726.1. If a player takes an illegal action or starts to take an action but can’t legally complete it, the entire action is reversed and any payments already made are canceled. No abilities trigger and no effects apply as a result of an undone action. If the action was casting a spell, the spell returns to the zone it came from. Each player may also reverse any legal mana abilities that player activated while making the illegal play, unless mana from those abilities or from any triggered mana abilities they caused to trigger was spent on another mana ability that wasn’t reversed. Players may not reverse actions that moved cards to a library, moved cards from a library to any zone other than the stack, caused a library to be shuffled, or caused cards from a library to be revealed.

726.2. When reversing illegal spells and abilities, the player who had priority retains it and may take another action or pass. The player may redo the reversed action in a legal way or take any other action allowed by the rules.

As such, the official required action seems clear: the game rewinds to the Declare Blockers step, with the defending player able to assign the would-be blockers to other attacking creatures, or decline to block with them (if there are no legally blockable attacking creatures, the defending player obviously must decline to block).

Of course, some secret information may have been revealed (e.g. if somebody played an instant-speed spell in response to the illegally declared block). Provided that it doesn't violate the limitations on rewound actions in 726.1, that action just doesn't happen (unless you chose to take it again at the appropriate time). The fact that the opponent now has more information than they "should" is, essentially, the price you pay for carelessness and failing to note the illegal action in time.

In any case, since the attack was already declared, and the ability already used, legally, those actions don't reverse. As such, it's a pretty good bet that the defender will take damage. However, they will actually have an opportunity to, for example, kill the creature with an instant, or play a damage-prevention ability, even if they didn't do so "the first time" (after the illegal block), so there's no guarantee that the attack will get through until you reach that point in legal actions.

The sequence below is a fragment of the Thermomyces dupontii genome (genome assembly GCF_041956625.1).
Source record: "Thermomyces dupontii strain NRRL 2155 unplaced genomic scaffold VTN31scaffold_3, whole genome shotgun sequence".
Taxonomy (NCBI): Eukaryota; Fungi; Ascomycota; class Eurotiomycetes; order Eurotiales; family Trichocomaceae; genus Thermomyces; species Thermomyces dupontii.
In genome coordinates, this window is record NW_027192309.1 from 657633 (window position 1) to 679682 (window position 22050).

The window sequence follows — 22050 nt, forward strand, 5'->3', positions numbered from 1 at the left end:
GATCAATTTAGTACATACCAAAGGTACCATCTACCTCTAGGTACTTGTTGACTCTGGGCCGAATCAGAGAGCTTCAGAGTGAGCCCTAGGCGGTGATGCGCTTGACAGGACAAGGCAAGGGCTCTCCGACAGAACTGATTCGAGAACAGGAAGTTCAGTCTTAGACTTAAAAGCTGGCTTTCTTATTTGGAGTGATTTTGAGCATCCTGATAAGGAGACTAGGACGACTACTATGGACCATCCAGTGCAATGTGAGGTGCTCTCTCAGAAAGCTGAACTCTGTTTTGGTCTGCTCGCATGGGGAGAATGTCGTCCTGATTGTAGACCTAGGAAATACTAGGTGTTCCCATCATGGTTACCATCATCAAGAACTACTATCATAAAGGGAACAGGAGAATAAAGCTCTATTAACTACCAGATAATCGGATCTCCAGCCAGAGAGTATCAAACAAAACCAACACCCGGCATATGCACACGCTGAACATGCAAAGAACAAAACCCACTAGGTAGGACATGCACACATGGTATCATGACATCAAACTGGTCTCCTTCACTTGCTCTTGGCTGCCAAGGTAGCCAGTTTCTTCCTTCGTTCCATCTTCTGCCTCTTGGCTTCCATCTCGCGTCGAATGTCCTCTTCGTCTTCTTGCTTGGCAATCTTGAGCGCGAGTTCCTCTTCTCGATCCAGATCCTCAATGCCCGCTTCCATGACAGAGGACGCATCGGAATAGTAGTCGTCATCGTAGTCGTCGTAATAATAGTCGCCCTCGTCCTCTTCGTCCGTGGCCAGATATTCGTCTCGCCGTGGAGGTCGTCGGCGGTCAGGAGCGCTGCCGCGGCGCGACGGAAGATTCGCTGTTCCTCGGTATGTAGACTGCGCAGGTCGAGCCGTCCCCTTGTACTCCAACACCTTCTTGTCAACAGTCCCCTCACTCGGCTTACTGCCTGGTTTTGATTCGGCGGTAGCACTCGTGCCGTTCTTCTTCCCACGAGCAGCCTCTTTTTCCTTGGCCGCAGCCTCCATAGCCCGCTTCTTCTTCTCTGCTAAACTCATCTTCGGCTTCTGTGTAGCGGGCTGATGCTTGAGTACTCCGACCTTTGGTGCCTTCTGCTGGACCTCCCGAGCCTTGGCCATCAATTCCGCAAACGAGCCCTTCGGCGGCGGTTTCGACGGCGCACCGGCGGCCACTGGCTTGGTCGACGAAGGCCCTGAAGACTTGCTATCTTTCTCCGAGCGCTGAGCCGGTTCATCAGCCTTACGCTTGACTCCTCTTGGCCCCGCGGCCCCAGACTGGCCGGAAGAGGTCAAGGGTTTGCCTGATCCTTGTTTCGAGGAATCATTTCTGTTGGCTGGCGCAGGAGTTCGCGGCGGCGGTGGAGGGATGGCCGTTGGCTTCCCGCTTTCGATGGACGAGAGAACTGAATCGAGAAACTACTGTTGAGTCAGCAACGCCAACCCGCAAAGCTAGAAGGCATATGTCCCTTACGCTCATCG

What if some illegal action happened that can't legally be reversed either? For example, suppose an effect forced you to draw a card, or shuffle your library? The general rules do not cover this scenario. Tournament rules might; I'm not a DCI judge. It's possible that the judge's decision would be "player forfeits for cheating" or "game ends in a draw because an action is both required and impossible". However, a few considerations for casual play:

  1. If the irreversible action was not dependent upon the illegal action, and didn't reveal any new information, one reasonable conclusion is to force the player to play it out anyhow. For example, if a spell or ability, played or triggered at the end of the Declare Blockers step, caused a player to shuffle a card from their graveyard into their library (without this specifically being caused by the illegal block), then you might decide that the spell or ability must happen again, after the rewind.